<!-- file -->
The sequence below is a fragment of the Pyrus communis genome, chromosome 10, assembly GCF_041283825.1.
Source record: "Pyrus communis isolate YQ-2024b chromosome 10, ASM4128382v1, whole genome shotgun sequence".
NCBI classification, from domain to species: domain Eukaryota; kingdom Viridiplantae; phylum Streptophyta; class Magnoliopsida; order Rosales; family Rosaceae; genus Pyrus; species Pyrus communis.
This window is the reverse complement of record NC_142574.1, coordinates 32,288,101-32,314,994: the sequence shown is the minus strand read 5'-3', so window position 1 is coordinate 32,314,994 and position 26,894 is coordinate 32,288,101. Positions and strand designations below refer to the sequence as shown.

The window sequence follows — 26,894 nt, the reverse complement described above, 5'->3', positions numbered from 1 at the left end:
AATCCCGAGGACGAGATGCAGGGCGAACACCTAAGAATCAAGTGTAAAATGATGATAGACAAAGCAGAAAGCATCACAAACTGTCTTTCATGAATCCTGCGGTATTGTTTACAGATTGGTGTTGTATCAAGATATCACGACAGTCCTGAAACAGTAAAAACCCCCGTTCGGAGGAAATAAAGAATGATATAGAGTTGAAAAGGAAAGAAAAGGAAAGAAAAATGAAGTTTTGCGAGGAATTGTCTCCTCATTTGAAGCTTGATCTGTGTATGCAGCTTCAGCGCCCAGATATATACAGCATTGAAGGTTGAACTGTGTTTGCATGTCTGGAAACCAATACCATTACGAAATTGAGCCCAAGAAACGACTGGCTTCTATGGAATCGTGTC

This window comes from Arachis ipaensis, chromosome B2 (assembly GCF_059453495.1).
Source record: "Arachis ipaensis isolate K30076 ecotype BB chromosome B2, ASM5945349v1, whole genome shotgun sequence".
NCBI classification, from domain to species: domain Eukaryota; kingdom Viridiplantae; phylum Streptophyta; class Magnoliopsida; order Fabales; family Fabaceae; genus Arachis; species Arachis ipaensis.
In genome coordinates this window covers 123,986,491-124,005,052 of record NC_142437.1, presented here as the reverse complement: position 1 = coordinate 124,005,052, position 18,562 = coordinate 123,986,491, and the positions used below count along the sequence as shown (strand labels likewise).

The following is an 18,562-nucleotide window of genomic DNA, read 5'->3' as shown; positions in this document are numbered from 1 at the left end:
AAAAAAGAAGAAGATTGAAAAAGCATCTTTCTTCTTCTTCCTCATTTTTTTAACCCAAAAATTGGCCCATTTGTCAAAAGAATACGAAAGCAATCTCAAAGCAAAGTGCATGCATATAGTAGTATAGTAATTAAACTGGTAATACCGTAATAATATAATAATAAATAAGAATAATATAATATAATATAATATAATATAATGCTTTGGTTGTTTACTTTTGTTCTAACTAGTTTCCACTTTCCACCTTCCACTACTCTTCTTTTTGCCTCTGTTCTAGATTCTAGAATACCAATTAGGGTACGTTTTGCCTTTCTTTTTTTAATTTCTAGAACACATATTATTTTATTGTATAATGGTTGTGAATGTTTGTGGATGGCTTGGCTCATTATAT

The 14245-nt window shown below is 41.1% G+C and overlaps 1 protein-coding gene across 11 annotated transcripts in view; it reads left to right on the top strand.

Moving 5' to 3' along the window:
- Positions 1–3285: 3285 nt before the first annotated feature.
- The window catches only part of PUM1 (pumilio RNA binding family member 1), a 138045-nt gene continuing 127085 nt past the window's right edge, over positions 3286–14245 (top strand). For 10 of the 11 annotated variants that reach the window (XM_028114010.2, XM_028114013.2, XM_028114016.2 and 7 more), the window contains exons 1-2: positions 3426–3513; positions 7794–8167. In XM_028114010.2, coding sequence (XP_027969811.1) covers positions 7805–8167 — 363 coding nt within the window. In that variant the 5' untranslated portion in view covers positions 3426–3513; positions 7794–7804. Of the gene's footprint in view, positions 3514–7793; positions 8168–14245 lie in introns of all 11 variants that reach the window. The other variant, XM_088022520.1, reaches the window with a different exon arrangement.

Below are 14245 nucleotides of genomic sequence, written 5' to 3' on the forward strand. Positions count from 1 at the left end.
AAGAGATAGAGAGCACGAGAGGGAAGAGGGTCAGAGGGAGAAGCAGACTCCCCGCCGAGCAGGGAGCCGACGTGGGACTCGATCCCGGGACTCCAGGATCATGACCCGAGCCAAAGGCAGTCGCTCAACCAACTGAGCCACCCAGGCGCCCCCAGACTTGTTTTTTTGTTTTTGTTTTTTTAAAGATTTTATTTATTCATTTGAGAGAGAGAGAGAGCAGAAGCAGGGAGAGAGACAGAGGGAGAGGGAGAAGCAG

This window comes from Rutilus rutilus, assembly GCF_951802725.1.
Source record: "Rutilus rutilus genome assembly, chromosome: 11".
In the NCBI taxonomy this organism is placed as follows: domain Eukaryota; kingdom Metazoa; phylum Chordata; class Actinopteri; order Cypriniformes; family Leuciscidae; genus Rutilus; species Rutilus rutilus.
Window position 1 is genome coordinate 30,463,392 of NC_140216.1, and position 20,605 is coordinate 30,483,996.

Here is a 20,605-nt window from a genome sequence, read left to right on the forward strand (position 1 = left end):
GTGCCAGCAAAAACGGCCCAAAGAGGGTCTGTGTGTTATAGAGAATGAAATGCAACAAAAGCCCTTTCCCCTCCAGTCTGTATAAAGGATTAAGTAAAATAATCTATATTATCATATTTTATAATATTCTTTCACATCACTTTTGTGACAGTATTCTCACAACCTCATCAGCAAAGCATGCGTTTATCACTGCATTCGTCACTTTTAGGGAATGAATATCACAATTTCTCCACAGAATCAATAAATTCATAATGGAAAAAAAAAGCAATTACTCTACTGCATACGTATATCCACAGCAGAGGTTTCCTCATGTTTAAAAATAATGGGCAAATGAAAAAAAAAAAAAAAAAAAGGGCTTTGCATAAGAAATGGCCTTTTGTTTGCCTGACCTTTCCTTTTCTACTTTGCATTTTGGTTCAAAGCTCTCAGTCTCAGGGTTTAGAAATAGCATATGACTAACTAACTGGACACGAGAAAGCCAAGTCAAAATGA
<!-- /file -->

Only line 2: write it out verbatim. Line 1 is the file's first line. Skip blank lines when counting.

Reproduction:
Source record: "Pyrus communis isolate YQ-2024b chromosome 10, ASM4128382v1, whole genome shotgun sequence".